(a) Spatial distribution of 185 analyzed hydrological basins. Colors in the map differentiate basins. (b) The scatterplot of ET′ (calculated using a complete water balance) and \(P\prime - \frac{{dTWS}}{{dt}}\prime\) across all basin-drought months. The number in squared box represents the count of basin-month points in each quadrant. The accuracy of using the sign of \(P\prime - \frac{{dTWS}}{{dt}}\prime\) to approximate the sign of ET′ is (1030 + 1384)/(1030 + 261 + 1348 + 23) ≈ 0.9. Subplot (c) is like (b) but for basin-drought months with ZET > 0.25. (d) Accuracy of each basin’s determination of the sign of ET′ when neglecting runoff in the calculation of ET′. Each point is one of the basins shown in (a). The color of each point represents the average uncertainty of the ET′ estimate, calculated using Eq. (4) of the Methods (the same calculation as performed at the mascon-scale). The vertical line represents the area of a mascon. Basemap from Natural Earth (

Extended Data Fig. 3 The ET anomaly error is dominated by the random error.

The frequency distribution of the ratio between ET’ random error (σET) and ET’ total observational uncertainty (\(\sqrt {\sigma _{{{{\mathrm{ET}}}}}^2 + |{{{\mathrm{R}}}}\prime |^2}\)) for 2662 basin-drought months across 185 hydrological basins with GRDC data. High values of the x-axis suggest that the total error in our water-balance estimate of ET’ is driven primarily by random errors in the ET estimates propagated from uncertainties in input P, \(\frac{{dTWS}}{{dt}}\), and R, rather than the propagated bias derived from systematically neglecting an R′ that has non-zero mean. Thus, high values of the ratio shown on the x-axis justify the assumption to neglect bias from R′ when propagating all error sources to the estimates of ET′.

Extended Data Fig. 4 \(P({\rm{ET}}_{{\rm{drought}}}^ + )\) error.

Standard error of \(P(ET_{drought}^ + )\). Inset shows the probability density function of each location’s \(P(ET_{drought}^ + )\) standard error across the globe. Basemap from Natural Earth (

Extended Data Fig. 5 Ground-level observational analyses of \(P(ET_{drought}^ + )\).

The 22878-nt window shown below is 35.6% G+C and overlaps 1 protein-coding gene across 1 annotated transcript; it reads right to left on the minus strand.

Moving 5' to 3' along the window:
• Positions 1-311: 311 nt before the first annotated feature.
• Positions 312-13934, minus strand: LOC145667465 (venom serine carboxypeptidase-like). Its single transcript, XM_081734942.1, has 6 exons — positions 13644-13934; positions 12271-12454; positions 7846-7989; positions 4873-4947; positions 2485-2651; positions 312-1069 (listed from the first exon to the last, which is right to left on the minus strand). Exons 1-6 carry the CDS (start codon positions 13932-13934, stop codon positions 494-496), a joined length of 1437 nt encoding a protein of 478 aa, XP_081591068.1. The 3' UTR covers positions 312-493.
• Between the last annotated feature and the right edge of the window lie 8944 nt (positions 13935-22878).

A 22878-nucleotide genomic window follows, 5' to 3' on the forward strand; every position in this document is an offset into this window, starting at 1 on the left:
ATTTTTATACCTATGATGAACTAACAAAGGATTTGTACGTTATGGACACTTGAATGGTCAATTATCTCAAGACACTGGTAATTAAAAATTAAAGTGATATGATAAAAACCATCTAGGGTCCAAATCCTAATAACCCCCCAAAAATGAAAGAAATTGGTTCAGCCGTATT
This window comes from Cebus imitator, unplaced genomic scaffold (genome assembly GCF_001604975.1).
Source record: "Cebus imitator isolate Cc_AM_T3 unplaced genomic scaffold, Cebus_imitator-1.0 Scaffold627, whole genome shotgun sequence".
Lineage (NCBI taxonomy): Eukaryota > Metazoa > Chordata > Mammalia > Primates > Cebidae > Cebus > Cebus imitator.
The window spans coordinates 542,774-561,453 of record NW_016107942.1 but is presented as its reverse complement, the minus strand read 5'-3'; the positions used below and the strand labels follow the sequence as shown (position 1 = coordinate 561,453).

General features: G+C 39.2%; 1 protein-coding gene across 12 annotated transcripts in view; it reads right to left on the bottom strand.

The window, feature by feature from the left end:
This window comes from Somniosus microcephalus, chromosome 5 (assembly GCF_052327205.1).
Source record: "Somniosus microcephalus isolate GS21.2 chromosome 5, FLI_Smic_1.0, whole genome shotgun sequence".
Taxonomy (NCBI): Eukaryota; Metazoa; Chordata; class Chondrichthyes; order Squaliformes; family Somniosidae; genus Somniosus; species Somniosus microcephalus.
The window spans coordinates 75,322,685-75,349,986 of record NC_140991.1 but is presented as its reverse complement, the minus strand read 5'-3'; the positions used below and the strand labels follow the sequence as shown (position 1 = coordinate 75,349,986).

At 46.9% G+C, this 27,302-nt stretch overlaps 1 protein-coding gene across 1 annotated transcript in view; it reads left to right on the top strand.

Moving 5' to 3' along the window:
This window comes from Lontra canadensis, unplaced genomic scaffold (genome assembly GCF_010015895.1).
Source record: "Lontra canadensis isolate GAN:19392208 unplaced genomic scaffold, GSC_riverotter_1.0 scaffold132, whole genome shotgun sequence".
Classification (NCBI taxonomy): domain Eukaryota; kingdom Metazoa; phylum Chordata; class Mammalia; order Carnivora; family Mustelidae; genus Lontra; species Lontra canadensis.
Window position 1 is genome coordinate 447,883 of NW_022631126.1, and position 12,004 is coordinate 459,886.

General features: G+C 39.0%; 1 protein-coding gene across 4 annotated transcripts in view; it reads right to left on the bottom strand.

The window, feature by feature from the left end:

(a) Spatial distribution of the 36 FLUXNET2015 sites used. (b) The frequency distribution of \(P(ET_{drought}^ + )\) of these sites. Basemap from Natural Earth (

Extended Data Fig. 6 Climate of observed and model-simulated drought events.

Kernel density estimate of the joint probability distribution of ZTWS and ZP for our observations and CMIP6 ESMs.

Extended Data Fig. 7 Using PFT-averages for plant traits does not significantly change the distribution of \(P(ET_{drought}^ + )\).

Comparison between the constrained trait model run and the PFT-wide average trait run. Corresponding dots on the x-axis represents the global average value of \(P(ET_{drought}^ + )\) for each estimate.

Extended Data Fig. 8 Soil structure effect on bare-soil evaporation and plant transpiration.

(a–c) The probability of ET, bare-soil evaporation (E), and transpiration (T) increase during droughts as a function of the aridity index, respectively. (d-f) are similar to (a-c) but as a function of the LAImax. We calculated \(P(E_{drought}^ + )\) and \(P\left( {T_{drought}^ + } \right)\) in the same way as \(P(ET_{drought}^ + )\). That is, each is calculated as the number of drought months with positive E (or T) anomalies divided by the total number of drought months at each grid cell.

Extended Data Fig. 9 Drought intensity effect on \({{{\boldsymbol{P}}}}({{{\boldsymbol{ET}}}}_{{{{\boldsymbol{drought}}}}}^ + )\).

The kernel density estimation of \(P(ET_{drought}^ + )\) as a function of drought intensity (ZP and ZTWS).

Extended Data Fig. 10 Variable importance comparison between observations and ESMs.

Normalized variable importance in observation-derived random forests (bars) and ESM-derived random forests (colored dots). Blue color bars represent drought-specific variables and green color bars represent geographic variables. Colored dots follow the same color scheme of main Fig. 2.

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Zhao, M., A, G., Liu, Y. et al. Evapotranspiration frequently increases during droughts. Nat. Clim. Chang. 12, 1024–1030 (2022).